Thin wings?

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skier

Well-Known Member
I was just looking around at the Quickie Q-1 and found that its MAC is around 1.4 ft. If you assume a 12% thick airfoil, this would make the wing only 2 inches thick. Is it feasible to make a sheet metal wing this thin?

WonderousMountain

Well-Known Member
Sure, go for it.

2 inches (5cm) is common tube size, you could go 3 inches with 18% airfoil. Easiest way would be to have a D-tube extrusion [large streamtube front half?] and ribs following.

Bending sheet metal is proportional to it's gauge. Double the gauge and the induced stress from airfoil curvature quadruples, doubles? This means you may reach a point where the leading edge radius is too much to provide structural support. This also has a benefit, with small distance between cells, and more curvature the wingskin will be less likely to buckle.

Have fun small wing = small problem

If you could build it with fewer rivets there might be a reduction in build time.

Jay Kempf

Curmudgeon in Training (CIT)
I was just looking around at the Quickie Q-1 and found that its MAC is around 1.4 ft. If you assume a 12% thick airfoil, this would make the wing only 2 inches thick. Is it feasible to make a sheet metal wing this thin?
Yup, there are some VERY high speed aircraft with VERY thin and stiff wings. You need to spend a lot of time stiffening the skin and put in a bunch of redundant spars. Which means a riveting or bonding strategy has to be worked out to make it possible.

bmcj

Well-Known Member
Yup, there are some VERY high speed aircraft with VERY thin and stiff wings. You need to spend a lot of time stiffening the skin and put in a bunch of redundant spars. Which means a riveting or bonding strategy has to be worked out to make it possible.
I.e. - the Cri Cri

Jay Kempf

Curmudgeon in Training (CIT)
I.e. - the Cri Cri
The Cri Cri is not what I meant. That has I think an 18% wing and I wouldn't consider it fast. I was talking about the F104 and that ilk with razor blade wings. Many spars and many top hat shaped skin reinforcements.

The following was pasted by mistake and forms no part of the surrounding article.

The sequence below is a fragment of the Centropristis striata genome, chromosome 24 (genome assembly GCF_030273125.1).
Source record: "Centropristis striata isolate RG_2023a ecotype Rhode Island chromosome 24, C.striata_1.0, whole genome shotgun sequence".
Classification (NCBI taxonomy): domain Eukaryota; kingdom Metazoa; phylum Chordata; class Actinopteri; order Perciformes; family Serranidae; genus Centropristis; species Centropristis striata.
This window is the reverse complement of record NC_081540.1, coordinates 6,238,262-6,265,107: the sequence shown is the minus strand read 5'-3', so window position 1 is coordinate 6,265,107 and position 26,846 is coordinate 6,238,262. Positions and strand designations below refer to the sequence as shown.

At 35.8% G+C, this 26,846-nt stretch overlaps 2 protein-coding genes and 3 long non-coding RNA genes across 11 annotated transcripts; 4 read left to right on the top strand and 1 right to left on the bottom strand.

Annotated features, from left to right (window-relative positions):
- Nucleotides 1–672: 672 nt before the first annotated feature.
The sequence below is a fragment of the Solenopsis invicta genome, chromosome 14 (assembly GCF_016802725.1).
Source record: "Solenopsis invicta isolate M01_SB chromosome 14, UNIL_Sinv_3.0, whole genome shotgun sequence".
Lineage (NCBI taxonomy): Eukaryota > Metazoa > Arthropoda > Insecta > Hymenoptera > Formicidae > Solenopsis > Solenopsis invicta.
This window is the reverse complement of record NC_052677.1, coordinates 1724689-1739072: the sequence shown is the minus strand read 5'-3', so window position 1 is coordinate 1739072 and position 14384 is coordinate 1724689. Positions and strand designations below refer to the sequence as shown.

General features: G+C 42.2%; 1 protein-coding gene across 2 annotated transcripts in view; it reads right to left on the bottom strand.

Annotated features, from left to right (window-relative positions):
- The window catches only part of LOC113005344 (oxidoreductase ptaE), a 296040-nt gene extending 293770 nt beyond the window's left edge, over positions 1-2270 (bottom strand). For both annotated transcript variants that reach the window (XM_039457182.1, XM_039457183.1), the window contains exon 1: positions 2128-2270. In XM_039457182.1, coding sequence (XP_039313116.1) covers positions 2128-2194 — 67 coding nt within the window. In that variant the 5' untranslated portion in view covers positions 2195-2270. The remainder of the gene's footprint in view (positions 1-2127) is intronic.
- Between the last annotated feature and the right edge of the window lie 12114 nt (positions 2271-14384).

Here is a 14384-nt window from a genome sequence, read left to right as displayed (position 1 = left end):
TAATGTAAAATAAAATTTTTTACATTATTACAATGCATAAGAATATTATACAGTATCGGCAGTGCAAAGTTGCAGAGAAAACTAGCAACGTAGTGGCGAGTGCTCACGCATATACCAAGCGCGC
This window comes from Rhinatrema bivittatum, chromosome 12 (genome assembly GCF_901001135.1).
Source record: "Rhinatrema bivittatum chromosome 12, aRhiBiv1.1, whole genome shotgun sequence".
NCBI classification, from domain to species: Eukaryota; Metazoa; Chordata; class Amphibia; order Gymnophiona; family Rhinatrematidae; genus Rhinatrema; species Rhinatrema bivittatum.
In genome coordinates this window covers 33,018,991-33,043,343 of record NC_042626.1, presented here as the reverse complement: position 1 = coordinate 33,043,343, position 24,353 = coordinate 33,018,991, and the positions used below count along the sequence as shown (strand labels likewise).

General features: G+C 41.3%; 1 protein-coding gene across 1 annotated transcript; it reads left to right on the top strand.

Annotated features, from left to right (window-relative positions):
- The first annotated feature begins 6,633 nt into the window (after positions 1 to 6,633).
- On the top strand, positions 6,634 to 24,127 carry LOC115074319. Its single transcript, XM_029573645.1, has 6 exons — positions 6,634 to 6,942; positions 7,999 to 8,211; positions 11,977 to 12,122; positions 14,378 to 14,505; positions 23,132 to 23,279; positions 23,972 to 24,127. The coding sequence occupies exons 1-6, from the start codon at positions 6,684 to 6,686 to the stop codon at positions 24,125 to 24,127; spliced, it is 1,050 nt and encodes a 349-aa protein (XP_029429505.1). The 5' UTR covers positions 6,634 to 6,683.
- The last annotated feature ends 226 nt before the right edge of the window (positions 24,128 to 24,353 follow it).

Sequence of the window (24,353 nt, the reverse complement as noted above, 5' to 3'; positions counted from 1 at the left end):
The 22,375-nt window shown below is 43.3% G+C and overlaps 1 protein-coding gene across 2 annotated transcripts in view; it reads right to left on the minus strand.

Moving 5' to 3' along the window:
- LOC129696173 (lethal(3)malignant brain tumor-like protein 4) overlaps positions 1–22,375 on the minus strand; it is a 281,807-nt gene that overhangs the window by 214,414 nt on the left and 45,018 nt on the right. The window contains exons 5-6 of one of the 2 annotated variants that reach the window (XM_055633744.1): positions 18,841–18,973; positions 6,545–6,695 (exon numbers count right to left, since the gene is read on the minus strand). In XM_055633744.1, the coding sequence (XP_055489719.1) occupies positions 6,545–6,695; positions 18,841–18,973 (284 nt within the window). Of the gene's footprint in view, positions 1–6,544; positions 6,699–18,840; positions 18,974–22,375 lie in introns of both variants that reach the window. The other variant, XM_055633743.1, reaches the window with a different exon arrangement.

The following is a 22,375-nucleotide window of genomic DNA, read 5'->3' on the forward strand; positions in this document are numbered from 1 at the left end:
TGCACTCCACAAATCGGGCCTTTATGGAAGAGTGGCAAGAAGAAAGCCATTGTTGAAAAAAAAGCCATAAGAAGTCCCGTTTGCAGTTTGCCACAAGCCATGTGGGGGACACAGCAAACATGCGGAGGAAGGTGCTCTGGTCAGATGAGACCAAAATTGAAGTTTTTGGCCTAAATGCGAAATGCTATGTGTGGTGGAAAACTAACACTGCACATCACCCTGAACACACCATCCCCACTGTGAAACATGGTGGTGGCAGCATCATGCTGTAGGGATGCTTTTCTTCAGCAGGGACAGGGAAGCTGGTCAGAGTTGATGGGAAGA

bmcj

Well-Known Member
The Cri Cri is not what I meant. That has I think an 18% wing and I wouldn't consider it fast. I was talking about the F104 and that ilk with razor blade wings. Many spars and many top hat shaped skin reinforcements.
Sorry, I meant to use the Cri Cri as an example of a narrow chord sheet aluminum wing in a similar size category as the Q-1.

wsimpso1

Super Moderator
Staff member
Log Member
Why are so many people hung up on thin wings? Remember that your drag is comprised of 2D wing drag, 3D effects, interference effects, landing gear, cooling drag, and excrescence drag. There is virtually zero pay value in subsonic airplanes for thin foils. First, 12% is the thickness where you quit getting any 2D drag benefits at all. Next, you get only tiny increases in 2D drag by going up as high as 18%, and your structure can be simpler and lighter, reducing induced drag which can largely compensate for the form drag increase, and will disappear in the rest of the effects in a finished airplane anyway. As an example, I will cite the Boomerang, with 17% thick wings from root to tip. One of the fastest 400 hp airplanes you will ever see.